Other help is available for people affected by the change
LANSING, Mich. – Families who receive food assistance through the Supplemental Nutrition Assistance Program (SNAP) should prepare for the end of the increase in benefits that have helped address food insecurity during the COVID-19 pandemic due to recent federal legislation.
February will be the last month that people in Michigan and other states receive the extra food assistance benefits – which have been at least $95 more per month. In March the additional benefits will no longer be issued.
People who receive food assistance should prepare and seek needed resources to accommodate this reduction in their benefits. Among the options are food banks and other agencies in their local communities, which can be found at www.michigan.gov/MIBridges under the “Explore Resources” tab or by calling 2-1-1.
People affected by the upcoming changes can also find help on this website, which includes information about resources such as local food banks, free and reduced-price school lunches, the WIC program for women and babies, and Double Up Food Bucks – which provides $1 in Double Up Food Bucks for every $1 (up to $20 per day) that Bridge Card users spend on fresh fruits and vegetables purchased from participating retailers.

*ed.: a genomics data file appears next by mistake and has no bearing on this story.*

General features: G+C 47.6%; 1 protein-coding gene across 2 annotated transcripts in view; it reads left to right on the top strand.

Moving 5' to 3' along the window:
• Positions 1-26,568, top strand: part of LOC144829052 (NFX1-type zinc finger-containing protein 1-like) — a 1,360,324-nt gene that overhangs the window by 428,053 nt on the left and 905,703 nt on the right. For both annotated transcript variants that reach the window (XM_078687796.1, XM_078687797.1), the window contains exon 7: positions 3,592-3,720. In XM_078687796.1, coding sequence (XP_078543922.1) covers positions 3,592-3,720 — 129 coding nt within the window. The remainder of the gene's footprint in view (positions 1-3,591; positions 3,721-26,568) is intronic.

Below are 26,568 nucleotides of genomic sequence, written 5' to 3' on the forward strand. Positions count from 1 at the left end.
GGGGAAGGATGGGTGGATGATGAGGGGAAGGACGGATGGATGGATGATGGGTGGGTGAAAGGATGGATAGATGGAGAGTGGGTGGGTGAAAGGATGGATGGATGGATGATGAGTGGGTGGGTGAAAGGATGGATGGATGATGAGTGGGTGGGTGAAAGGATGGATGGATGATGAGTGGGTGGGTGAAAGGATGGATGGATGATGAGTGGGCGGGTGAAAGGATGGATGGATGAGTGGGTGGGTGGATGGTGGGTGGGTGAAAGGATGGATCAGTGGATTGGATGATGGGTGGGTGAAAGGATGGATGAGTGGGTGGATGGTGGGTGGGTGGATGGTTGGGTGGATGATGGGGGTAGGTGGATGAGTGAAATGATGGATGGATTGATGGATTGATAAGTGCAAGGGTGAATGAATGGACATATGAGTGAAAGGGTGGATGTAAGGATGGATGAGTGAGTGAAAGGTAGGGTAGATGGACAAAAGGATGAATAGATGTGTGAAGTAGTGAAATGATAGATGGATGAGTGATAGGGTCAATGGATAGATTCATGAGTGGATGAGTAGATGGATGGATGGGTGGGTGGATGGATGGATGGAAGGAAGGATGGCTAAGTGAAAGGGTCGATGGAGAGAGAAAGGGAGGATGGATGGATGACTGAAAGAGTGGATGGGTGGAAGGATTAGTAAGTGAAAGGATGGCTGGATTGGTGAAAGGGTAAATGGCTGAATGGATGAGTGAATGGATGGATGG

For family budgeting purposes, SNAP benefits are available to use for nine months once they are issued.
The additional food assistance was ended in the federal Consolidated Appropriations Act of 2023 that was signed Dec. 29, 2022.
To address the effects of the newly emerged COVID pandemic, in April 2020, all eligible households began getting extra monthly benefits. Michiganders have been receiving the extra food assistance in a separate, second issuance that occurs near the middle or end of each month.
The second payments bring all households to the maximum monthly payment for their group size. Anyone who was already receiving the maximum amount has been receiving an extra $95 per month.
Regular benefit amounts are based on household size, income and deductions. The amount of the decrease will vary based on each group’s circumstances. As an example, single-person households with a net monthly income of $700 could see their total monthly SNAP benefit drop from $281 to $71. A four-person household with a net income of $1,700 could see their assistance drop from $939 to $429.
Michiganders who receive food assistance can check their regular monthly food assistance amount on their Michigan Bridge Card by going online to www.michigan.gov/MIBridges or calling 844-464-3447. Or they can go the ebtEDGE portal or call 888-678-8914 to check their remaining balance available to spend on food. Customer service is available 24 hours a day, seven days a week. f you are deaf, blind, or hard of hearing or speech- impaired, call the Michigan Relay Center at 7-1-1.
More information about the how benefits connected to the COVID-19 Public Health Emergency are changing can be found at Michigan.gov/2023BenefitChanges and details about the SNAP changes can be found on the Food Assistance Program webpage.